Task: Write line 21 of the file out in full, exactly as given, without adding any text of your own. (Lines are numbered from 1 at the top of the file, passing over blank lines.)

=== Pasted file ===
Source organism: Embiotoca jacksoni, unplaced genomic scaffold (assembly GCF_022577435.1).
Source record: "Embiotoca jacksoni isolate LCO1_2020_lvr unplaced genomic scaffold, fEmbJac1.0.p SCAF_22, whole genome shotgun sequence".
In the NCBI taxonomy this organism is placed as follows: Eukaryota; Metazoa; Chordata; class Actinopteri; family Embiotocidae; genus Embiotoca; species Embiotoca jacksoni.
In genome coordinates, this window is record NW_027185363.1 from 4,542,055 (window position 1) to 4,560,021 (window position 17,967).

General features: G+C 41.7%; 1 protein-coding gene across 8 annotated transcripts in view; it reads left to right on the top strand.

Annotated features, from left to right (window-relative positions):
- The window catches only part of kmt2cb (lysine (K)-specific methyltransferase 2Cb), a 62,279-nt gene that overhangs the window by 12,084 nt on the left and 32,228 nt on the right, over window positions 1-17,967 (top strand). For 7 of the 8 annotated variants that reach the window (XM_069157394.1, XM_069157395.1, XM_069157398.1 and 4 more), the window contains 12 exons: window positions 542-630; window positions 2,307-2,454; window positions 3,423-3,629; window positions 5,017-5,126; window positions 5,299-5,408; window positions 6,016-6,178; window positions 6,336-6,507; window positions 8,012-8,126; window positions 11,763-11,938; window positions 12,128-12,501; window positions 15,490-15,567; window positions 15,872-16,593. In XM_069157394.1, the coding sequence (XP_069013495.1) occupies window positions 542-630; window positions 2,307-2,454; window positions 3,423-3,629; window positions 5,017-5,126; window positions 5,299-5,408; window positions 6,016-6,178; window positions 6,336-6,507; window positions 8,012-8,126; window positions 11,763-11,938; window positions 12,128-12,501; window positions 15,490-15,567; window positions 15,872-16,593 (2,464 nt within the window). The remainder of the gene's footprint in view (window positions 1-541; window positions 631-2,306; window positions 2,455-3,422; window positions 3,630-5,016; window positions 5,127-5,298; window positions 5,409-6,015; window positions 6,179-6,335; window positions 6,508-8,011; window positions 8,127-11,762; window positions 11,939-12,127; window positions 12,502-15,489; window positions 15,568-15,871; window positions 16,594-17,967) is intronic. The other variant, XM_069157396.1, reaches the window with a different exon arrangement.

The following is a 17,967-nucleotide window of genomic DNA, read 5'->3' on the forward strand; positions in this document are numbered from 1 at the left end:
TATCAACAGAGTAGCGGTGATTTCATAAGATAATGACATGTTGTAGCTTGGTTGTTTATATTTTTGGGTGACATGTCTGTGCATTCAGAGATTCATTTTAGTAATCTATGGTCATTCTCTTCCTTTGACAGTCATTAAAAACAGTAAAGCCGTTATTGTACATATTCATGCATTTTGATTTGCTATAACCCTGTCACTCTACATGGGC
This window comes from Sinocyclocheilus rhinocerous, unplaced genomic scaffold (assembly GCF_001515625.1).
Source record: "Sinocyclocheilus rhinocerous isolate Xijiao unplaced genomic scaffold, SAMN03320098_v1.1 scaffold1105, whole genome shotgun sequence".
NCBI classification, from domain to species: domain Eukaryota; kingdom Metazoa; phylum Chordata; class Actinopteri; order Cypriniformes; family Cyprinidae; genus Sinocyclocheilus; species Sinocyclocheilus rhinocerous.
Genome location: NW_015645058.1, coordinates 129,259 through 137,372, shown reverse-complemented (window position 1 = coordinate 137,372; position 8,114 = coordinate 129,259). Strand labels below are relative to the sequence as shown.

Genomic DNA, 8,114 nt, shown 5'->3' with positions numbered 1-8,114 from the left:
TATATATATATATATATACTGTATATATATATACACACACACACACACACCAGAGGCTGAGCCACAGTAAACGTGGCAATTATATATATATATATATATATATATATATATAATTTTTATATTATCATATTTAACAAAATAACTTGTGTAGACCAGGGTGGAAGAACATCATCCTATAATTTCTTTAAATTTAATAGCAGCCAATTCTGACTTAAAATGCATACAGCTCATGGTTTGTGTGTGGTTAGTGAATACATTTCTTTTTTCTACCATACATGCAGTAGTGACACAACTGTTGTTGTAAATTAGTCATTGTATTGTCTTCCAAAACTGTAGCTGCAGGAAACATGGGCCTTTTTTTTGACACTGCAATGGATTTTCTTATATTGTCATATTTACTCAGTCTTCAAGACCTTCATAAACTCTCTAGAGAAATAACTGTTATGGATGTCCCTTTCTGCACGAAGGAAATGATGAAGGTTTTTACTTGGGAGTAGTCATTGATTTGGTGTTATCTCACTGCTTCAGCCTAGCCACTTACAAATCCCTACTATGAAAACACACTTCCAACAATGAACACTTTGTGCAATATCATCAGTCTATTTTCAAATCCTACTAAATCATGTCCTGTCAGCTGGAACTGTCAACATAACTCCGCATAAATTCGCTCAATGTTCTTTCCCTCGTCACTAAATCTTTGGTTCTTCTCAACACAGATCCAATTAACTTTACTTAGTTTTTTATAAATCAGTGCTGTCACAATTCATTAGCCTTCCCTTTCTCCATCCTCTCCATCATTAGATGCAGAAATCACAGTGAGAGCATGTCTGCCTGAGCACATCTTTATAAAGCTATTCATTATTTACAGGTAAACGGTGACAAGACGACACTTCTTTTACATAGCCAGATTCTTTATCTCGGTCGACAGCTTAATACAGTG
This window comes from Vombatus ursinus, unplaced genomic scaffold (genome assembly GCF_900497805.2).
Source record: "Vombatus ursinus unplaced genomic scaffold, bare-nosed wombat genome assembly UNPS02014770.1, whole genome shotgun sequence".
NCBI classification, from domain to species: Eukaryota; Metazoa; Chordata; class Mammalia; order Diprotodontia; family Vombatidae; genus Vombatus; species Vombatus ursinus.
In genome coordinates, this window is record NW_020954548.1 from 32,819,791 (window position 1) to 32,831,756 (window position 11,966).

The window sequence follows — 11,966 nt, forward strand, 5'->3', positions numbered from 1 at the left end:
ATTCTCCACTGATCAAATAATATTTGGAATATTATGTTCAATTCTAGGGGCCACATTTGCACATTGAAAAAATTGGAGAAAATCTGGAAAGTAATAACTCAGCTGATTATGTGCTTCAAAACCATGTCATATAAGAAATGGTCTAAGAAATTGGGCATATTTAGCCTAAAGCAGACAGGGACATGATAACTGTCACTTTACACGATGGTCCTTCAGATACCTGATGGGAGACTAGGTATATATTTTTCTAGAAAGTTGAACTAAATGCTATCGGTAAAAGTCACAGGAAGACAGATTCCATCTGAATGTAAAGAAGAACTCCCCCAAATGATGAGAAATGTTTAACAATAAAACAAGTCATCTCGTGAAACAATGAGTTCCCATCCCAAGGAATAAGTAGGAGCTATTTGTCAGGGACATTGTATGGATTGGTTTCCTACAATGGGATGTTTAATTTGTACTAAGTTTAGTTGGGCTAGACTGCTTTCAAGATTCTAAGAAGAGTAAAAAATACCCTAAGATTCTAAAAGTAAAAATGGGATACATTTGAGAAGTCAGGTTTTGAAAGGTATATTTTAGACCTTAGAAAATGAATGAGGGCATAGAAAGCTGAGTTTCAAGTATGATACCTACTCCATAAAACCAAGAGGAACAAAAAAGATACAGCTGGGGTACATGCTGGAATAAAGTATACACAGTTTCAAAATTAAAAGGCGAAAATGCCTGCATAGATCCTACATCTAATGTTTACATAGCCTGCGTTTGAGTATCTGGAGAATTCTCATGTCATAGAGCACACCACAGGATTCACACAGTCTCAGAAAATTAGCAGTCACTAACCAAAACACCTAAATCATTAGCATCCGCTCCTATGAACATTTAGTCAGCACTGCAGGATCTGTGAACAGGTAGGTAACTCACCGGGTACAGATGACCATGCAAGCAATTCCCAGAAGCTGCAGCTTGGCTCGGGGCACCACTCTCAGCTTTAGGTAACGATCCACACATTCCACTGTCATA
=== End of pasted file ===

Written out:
ATTCTCCACTGATCAAATAATATTTGGAATATTATGTTCAATTCTAGGGGCCACATTTGCACATTGAAAAAATTGGAGAAAATCTGGAAAGTAATAACTCAGCTGATTATGTGCTTCAAAACCATGTCATATAAGAAATGGTCTAAGAAATTGGGCATATTTAGCCTAAAGCAGACAGGGACATGATAACTGTCACTTTACACGATGGTCCTTCAGATACCTGATGGGAGACTAGGTATATATTTTTCTAGAAAGTTGAACTAAATGCTATCGGTAAAAGTCACAGGAAGACAGATTCCATCTGAATGTAAAGAAGAACTCCCCCAAATGATGAGAAATGTTTAACAATAAAACAAGTCATCTCGTGAAACAATGAGTTCCCATCCCAAGGAATAAGTAGGAGCTATTTGTCAGGGACATTGTATGGATTGGTTTCCTACAATGGGATGTTTAATTTGTACTAAGTTTAGTTGGGCTAGACTGCTTTCAAGATTCTAAGAAGAGTAAAAAATACCCTAAGATTCTAAAAGTAAAAATGGGATACATTTGAGAAGTCAGGTTTTGAAAGGTATATTTTAGACCTTAGAAAATGAATGAGGGCATAGAAAGCTGAGTTTCAAGTATGATACCTACTCCATAAAACCAAGAGGAACAAAAAAGATACAGCTGGGGTACATGCTGGAATAAAGTATACACAGTTTCAAAATTAAAAGGCGAAAATGCCTGCATAGATCCTACATCTAATGTTTACATAGCCTGCGTTTGAGTATCTGGAGAATTCTCATGTCATAGAGCACACCACAGGATTCACACAGTCTCAGAAAATTAGCAGTCACTAACCAAAACACCTAAATCATTAGCATCCGCTCCTATGAACATTTAGTCAGCACTGCAGGATCTGTGAACAGGTAGGTAACTCACCGGGTACAGATGACCATGCAAGCAATTCCCAGAAGCTGCAGCTTGGCTCGGGGCACCACTCTCAGCTTTAGGTAACGATCCACACATTCCACTGTCATA